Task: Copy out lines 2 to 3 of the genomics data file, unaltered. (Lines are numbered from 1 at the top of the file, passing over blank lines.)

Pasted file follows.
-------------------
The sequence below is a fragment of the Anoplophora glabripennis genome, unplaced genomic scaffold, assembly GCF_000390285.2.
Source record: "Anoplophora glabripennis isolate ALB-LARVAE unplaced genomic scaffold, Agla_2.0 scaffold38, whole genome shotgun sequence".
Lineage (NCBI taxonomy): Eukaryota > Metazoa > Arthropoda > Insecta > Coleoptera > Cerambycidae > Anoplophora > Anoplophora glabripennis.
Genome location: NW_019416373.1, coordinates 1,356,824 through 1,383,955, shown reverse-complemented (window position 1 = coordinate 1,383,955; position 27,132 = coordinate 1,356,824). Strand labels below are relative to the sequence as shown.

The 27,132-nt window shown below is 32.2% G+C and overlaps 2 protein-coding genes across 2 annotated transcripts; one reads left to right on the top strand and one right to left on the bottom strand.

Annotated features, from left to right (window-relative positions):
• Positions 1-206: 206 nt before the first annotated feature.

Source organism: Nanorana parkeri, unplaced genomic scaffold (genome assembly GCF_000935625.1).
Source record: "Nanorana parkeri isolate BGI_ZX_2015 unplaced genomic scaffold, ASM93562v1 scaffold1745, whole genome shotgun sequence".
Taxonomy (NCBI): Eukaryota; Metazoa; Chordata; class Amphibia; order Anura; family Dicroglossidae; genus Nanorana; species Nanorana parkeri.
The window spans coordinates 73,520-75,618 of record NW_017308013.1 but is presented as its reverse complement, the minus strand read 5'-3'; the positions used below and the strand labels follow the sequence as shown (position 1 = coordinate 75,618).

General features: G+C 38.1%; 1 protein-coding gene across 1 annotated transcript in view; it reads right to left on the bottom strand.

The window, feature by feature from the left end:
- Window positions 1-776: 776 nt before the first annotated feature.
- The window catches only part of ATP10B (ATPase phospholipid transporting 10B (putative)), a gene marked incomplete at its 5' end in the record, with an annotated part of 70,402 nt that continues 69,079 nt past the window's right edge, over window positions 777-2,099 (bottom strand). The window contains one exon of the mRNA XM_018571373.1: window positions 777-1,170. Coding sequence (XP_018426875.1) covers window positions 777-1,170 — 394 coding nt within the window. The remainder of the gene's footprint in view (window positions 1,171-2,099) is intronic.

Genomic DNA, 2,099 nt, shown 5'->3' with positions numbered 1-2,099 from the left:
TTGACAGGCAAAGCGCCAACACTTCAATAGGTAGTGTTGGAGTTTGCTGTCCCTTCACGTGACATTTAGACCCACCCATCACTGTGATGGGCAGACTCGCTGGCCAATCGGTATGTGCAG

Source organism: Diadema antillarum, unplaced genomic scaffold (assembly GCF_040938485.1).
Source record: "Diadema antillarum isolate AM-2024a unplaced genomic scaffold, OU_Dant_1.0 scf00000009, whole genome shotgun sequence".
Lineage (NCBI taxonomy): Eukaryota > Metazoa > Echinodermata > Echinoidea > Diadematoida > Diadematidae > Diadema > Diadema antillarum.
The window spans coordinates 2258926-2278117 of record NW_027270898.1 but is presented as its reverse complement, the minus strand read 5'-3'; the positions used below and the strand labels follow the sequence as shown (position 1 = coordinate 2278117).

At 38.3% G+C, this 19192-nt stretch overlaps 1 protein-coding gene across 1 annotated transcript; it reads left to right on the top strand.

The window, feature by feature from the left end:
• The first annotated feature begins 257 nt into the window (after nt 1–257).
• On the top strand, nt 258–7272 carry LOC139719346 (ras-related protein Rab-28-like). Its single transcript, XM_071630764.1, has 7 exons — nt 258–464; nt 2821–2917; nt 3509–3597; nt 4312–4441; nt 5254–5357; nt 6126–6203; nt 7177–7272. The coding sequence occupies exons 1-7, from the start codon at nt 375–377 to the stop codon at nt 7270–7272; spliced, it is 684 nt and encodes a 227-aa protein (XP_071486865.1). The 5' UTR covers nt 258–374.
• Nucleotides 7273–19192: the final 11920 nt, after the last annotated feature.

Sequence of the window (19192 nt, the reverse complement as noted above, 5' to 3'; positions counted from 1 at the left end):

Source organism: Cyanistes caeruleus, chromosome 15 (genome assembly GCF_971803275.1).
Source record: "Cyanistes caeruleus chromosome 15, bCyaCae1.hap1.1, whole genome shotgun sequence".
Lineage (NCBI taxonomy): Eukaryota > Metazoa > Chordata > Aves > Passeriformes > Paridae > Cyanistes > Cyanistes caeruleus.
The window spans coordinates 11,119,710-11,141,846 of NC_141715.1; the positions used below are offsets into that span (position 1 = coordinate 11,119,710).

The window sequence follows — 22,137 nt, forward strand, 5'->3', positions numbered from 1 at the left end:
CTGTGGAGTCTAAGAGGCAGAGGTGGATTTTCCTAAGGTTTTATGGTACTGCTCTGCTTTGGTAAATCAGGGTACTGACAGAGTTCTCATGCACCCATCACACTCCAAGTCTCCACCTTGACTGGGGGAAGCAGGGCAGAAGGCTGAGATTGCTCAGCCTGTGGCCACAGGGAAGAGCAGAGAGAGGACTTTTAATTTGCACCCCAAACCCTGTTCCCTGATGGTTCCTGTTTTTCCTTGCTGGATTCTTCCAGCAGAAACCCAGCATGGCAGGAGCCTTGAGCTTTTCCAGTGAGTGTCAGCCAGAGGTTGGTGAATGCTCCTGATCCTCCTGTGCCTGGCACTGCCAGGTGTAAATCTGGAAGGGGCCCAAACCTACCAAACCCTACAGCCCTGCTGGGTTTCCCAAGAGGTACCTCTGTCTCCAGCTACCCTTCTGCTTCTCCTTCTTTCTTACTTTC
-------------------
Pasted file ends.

Source record: "Anoplophora glabripennis isolate ALB-LARVAE unplaced genomic scaffold, Agla_2.0 scaffold38, whole genome shotgun sequence".
Lineage (NCBI taxonomy): Eukaryota > Metazoa > Arthropoda > Insecta > Coleoptera > Cerambycidae > Anoplophora > Anoplophora glabripennis.